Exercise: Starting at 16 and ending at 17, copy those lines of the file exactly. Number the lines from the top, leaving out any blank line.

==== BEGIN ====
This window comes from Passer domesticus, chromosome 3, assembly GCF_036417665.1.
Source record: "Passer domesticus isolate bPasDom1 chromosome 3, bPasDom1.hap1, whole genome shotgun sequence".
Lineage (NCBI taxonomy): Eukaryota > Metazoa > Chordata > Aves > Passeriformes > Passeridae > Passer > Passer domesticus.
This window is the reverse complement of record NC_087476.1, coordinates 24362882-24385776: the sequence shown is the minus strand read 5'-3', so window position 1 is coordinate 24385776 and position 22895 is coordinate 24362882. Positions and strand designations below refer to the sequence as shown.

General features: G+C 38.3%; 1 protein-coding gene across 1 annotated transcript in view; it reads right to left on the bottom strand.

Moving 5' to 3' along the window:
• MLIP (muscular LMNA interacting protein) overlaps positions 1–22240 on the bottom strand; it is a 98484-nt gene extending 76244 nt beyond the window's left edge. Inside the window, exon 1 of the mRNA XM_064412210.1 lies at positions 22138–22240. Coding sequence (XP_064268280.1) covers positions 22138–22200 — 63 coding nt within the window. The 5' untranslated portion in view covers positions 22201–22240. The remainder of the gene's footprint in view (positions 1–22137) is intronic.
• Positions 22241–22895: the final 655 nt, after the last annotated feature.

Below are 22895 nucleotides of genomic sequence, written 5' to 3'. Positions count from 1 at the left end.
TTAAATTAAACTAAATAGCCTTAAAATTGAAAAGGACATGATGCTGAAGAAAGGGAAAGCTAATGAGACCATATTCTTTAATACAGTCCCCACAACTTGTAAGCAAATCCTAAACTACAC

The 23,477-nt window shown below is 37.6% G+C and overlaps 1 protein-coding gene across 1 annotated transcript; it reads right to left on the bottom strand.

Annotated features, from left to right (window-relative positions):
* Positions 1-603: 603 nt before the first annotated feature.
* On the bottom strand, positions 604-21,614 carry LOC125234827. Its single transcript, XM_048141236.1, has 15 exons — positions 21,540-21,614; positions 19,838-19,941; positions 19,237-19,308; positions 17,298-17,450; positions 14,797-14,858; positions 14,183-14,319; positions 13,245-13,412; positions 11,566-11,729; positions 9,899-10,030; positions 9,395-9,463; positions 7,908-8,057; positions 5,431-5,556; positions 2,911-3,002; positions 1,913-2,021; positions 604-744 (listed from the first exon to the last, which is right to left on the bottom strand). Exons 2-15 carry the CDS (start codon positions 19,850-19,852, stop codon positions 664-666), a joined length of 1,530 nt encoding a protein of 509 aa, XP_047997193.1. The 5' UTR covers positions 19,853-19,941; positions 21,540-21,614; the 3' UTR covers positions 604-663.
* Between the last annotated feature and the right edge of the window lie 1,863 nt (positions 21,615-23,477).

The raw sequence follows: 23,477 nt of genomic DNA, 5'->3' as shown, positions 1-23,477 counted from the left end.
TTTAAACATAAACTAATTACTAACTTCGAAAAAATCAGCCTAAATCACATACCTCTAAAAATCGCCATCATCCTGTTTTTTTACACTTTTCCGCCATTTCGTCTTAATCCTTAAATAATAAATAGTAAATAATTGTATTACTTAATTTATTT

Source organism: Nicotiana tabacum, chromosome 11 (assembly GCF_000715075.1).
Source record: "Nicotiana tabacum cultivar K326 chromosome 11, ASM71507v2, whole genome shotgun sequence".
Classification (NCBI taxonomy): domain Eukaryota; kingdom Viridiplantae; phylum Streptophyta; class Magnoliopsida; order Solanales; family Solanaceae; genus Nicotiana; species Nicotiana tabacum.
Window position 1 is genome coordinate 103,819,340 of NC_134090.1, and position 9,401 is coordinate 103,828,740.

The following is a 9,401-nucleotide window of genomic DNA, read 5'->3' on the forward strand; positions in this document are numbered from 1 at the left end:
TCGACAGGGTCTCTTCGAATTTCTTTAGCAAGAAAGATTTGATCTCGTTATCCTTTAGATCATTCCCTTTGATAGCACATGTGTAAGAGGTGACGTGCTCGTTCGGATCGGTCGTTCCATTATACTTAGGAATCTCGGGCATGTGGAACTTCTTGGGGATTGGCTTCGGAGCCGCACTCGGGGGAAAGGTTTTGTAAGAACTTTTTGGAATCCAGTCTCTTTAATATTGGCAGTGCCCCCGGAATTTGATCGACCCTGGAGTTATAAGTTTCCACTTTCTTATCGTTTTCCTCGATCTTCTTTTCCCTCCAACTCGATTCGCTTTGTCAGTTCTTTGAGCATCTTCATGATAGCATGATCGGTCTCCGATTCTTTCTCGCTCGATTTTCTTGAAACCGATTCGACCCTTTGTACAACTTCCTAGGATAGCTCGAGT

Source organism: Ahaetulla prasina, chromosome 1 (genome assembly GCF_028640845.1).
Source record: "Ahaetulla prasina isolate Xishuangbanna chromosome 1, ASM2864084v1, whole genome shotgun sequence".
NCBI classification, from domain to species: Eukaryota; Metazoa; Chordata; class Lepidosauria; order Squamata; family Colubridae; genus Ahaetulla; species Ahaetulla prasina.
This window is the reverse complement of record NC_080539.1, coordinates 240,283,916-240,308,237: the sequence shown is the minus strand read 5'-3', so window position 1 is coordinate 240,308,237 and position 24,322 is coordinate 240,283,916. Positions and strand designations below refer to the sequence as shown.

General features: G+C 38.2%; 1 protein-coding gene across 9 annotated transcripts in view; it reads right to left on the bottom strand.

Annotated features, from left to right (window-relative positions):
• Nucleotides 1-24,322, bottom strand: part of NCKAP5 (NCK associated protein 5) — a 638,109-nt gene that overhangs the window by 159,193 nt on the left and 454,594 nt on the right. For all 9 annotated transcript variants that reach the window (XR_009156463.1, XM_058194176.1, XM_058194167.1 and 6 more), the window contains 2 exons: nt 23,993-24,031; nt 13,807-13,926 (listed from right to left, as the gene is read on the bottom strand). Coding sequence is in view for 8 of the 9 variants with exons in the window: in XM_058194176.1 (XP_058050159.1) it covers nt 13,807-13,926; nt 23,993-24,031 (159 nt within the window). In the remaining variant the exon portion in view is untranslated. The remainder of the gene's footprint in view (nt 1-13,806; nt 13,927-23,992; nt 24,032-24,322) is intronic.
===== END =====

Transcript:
The raw sequence follows: 23,477 nt of genomic DNA, 5'->3' as shown, positions 1-23,477 counted from the left end.
TTTAAACATAAACTAATTACTAACTTCGAAAAAATCAGCCTAAATCACATACCTCTAAAAATCGCCATCATCCTGTTTTTTTACACTTTTCCGCCATTTCGTCTTAATCCTTAAATAATAAATAGTAAATAATTGTATTACTTAATTTATTT